"I was like oh, that's great. Whatever differs this from normal AdWords, it just has a lot lower CPC," Marchie said in an interview.
He soon noticed, though, that CPC was still expensive for some terms--upwards of $20 apiece for a couple of clicks. More importantly, he didn't like some of the keywords that AdWords Express employed, particularly when the firm's name was used to trigger his ad. That led him to cancel the Express campaign before the free credit turned into real dollars.
"There's no reason why we would need to pay something like 15 bucks for a click-through [on] our name when we kind of dominate the [search engine results pages] already when it comes to mentions of our business," Marchie said. "We don't have an issue driving people to our brand name."
In spite of the automated nature of AdWords Express, Google's McEvoy said the company does act on keyword feedback from Express customers in various business categories.
"There's an opportunity in the AdWords Express UI to give feedback on the keywords," McEvoy said. "We're definitely getting feedback on keywords that are good for the category as whole, or not, which is really valuable information for us."
An example: Google had developed a range of keywords for the pest-control category, but has since heard from advertisers that it's too broad: "Just because you take care of termites doesn't mean you can take care of rats," McEvoy said. Google acted accordingly and redefined categories and keywords at a more granular level. In general, McEvoy said the company is continually fine-tuning the AdWords Express platform based on advertiser data. Google made another key change based on the Boost beta: It no longer fuses all selected categories (and the keywords therein) on a single campaign.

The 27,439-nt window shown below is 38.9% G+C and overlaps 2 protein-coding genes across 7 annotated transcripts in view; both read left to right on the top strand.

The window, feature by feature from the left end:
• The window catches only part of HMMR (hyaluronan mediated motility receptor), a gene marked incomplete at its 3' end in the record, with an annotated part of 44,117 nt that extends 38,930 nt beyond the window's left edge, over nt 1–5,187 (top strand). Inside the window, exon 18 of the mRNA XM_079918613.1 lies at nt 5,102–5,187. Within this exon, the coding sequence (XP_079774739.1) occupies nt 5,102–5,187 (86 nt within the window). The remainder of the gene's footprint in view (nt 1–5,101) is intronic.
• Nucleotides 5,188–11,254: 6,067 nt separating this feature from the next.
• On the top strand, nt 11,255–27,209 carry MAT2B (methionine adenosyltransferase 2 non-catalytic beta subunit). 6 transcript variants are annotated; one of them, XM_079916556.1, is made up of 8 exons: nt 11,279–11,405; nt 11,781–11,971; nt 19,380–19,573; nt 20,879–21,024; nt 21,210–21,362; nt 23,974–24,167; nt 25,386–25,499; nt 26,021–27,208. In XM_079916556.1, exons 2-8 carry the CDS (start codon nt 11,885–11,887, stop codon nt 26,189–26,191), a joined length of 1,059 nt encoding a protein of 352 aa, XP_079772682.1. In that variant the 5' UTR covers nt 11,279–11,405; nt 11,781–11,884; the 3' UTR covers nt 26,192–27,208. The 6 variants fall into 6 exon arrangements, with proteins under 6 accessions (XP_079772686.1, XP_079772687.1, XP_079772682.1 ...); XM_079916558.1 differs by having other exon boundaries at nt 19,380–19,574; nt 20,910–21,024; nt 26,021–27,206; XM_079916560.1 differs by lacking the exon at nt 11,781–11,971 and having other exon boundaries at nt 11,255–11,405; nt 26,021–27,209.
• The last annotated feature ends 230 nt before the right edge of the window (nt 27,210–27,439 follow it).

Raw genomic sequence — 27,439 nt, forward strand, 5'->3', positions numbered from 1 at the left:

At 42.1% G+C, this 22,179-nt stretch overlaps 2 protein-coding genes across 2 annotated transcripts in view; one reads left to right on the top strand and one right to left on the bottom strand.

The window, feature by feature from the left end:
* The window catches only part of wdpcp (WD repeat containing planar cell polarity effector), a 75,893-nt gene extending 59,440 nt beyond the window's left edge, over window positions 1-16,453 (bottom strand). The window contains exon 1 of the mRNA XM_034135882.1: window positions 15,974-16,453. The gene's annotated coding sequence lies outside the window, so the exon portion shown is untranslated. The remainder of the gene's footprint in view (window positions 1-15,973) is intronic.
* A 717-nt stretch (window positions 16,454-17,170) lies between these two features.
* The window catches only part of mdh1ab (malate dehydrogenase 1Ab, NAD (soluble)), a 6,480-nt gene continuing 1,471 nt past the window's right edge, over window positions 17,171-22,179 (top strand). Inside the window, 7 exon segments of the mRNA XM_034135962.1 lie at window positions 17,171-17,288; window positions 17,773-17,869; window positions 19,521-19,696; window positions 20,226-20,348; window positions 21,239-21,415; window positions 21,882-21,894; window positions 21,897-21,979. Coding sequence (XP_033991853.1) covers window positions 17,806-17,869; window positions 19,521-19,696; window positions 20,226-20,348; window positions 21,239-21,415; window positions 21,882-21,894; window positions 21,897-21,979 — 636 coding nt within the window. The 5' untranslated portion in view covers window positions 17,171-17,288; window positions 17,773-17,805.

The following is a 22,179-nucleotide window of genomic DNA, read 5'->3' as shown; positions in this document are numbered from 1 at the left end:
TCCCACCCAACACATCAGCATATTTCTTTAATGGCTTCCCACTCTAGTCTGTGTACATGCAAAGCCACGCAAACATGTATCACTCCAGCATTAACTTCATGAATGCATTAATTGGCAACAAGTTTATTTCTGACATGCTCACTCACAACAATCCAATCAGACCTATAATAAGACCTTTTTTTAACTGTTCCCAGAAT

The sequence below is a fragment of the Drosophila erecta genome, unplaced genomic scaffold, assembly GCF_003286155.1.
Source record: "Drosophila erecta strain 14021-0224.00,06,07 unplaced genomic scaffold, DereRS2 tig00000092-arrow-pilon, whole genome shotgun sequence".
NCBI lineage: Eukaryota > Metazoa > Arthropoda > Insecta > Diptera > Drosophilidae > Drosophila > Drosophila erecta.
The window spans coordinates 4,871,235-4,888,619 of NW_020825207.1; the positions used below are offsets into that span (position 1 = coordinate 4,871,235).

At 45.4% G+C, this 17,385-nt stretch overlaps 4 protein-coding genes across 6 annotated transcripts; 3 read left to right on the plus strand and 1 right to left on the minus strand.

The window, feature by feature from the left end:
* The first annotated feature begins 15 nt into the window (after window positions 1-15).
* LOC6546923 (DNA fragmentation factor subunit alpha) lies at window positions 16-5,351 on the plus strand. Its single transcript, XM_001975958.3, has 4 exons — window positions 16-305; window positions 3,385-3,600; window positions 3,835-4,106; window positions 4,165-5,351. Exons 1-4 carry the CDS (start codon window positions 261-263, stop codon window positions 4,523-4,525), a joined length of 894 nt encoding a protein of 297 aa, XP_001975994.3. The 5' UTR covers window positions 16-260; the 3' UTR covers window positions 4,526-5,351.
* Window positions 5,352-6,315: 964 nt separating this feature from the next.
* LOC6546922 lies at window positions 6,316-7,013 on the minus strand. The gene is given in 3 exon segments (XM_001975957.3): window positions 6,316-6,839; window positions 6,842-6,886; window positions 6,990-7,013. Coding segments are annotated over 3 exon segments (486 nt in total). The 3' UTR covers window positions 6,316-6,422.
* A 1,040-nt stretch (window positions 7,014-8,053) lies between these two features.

"We quickly found that things performed much better by splitting those out into two separate campaigns, and allowing the user to write an ad for their dog-sitting service and then a second ad for their dog-washing service," McEvoy said. "They could see a much higher performance on those two ads individually."
Among other changes to AdWords Express since coming out of beta: phone support and mobile ad placement. The latter could be especially important given the geo-targeted nature of Express campaigns: McEvoy said location is about twice as likely to be a factor in mobile searches compared with Web searches.